Confused about the difference between “water footprint” and “virtual water?” Wondering what makes up a water footprint? Read on to learn how water is connected to food, energy and household goods.
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Water footprints help individuals, businesses and countries because they reveal water use patterns, from the individual level all the way to the national level. They shine a light on the water used in all the processes involved in manufacturing and producing our goods – what’s known as “virtual water”. They also account for the amount of water contaminated during manufacturing and production.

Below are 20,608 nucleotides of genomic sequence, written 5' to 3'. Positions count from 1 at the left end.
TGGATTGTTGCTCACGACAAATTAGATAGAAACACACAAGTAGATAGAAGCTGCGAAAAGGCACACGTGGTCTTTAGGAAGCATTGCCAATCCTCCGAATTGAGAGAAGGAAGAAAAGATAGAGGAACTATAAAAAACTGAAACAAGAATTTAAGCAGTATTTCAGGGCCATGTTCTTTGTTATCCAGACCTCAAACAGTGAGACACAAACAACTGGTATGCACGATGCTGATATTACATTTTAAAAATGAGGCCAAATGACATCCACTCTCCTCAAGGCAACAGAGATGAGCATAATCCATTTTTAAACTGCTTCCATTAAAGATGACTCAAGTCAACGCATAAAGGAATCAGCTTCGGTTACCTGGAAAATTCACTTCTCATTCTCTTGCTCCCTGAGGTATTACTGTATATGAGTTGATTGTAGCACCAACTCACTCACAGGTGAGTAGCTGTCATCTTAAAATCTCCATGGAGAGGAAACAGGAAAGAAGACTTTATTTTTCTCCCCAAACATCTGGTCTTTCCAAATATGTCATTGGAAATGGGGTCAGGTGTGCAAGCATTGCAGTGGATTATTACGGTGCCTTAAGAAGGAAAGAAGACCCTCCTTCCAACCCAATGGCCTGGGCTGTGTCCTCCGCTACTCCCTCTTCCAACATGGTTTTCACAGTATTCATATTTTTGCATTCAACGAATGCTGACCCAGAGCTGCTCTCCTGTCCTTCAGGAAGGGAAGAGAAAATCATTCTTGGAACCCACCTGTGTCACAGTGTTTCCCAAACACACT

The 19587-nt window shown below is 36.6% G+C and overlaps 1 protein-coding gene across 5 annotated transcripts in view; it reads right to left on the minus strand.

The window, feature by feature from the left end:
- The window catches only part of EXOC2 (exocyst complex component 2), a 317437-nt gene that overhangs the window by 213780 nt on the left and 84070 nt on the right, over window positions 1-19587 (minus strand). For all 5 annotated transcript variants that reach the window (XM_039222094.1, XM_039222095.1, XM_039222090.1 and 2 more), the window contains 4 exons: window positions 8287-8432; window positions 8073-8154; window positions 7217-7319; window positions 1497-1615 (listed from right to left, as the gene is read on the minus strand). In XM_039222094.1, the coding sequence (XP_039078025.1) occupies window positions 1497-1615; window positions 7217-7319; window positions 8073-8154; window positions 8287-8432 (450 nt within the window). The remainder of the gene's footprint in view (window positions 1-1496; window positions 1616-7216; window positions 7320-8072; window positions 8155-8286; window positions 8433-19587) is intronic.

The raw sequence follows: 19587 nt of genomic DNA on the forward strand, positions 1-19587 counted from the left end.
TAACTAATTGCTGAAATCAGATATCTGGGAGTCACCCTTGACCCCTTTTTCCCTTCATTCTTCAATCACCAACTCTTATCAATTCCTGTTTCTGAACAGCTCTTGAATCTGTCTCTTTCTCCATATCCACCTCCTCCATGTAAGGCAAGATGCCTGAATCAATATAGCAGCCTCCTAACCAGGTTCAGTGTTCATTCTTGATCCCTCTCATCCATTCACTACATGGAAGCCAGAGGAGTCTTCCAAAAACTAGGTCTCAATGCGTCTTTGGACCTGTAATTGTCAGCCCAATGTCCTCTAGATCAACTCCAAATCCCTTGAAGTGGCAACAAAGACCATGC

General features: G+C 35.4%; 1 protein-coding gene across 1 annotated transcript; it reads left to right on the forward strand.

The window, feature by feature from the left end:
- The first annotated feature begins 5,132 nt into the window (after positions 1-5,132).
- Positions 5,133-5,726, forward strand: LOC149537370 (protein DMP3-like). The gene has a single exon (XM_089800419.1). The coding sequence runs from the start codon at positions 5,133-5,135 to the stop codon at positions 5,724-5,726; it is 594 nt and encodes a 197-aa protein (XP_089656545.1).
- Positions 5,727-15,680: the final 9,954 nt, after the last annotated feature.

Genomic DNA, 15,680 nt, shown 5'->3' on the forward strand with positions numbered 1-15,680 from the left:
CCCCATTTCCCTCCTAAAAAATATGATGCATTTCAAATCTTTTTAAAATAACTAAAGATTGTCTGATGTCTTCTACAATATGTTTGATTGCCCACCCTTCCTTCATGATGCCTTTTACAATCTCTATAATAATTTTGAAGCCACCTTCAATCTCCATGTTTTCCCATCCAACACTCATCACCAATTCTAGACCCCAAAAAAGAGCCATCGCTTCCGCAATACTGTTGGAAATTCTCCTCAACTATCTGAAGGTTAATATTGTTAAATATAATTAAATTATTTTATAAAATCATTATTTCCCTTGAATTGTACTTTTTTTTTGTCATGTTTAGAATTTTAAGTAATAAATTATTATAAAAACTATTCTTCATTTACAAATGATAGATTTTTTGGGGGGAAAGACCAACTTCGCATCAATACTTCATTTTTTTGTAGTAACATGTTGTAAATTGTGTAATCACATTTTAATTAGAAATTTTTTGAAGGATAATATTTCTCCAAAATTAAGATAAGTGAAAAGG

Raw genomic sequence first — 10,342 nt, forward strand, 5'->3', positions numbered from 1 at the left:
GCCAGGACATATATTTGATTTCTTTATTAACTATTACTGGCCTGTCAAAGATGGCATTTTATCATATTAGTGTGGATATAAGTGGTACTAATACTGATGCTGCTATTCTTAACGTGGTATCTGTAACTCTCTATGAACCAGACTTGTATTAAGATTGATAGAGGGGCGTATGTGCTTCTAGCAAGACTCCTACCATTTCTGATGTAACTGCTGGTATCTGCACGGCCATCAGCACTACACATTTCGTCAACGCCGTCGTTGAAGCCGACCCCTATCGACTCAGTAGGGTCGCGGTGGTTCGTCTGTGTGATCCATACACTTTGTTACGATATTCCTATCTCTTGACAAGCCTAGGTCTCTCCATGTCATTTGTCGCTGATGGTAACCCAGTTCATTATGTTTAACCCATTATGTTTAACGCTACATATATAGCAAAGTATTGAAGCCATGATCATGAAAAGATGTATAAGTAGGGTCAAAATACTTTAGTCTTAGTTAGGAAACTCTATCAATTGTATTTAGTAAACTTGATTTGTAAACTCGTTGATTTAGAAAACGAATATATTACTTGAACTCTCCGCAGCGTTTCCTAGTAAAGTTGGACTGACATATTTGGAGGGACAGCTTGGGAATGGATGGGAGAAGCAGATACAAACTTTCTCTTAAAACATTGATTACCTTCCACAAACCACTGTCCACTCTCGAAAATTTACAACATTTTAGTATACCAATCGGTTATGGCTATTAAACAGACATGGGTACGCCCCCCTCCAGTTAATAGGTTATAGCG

Blue Water Footprint:
The amount of surface water and groundwater required (evaporated or used directly) to produce an item.
Green Water Footprint:
The amount of rainwater required (evaporated or used directly) to make an item.
Grey Water Footprint:
The amount of freshwater required to dilute the wastewater generated in manufacturing, in order to maintain water quality, as determined by state and local standards.
Direct Water Use:
Direct water use is all the water a person sees, feels and uses on premises. That can include water used to brush a person’s teeth, run the dishwasher or water the lawn.
It takes water – a lot of it – to produce food, to make energy and to manufacture consumer products. This is what’s known as virtual water, or indirect water use.
How is Water Connected to Food, Energy and Household Goods?
It takes water to grow crops and produce energy; it takes energy to treat and move water; and it takes water to manufacture many household goods like plastic, textiles and metals.
Image: Water towers atop a building in Harlem, New York by Robin Madel.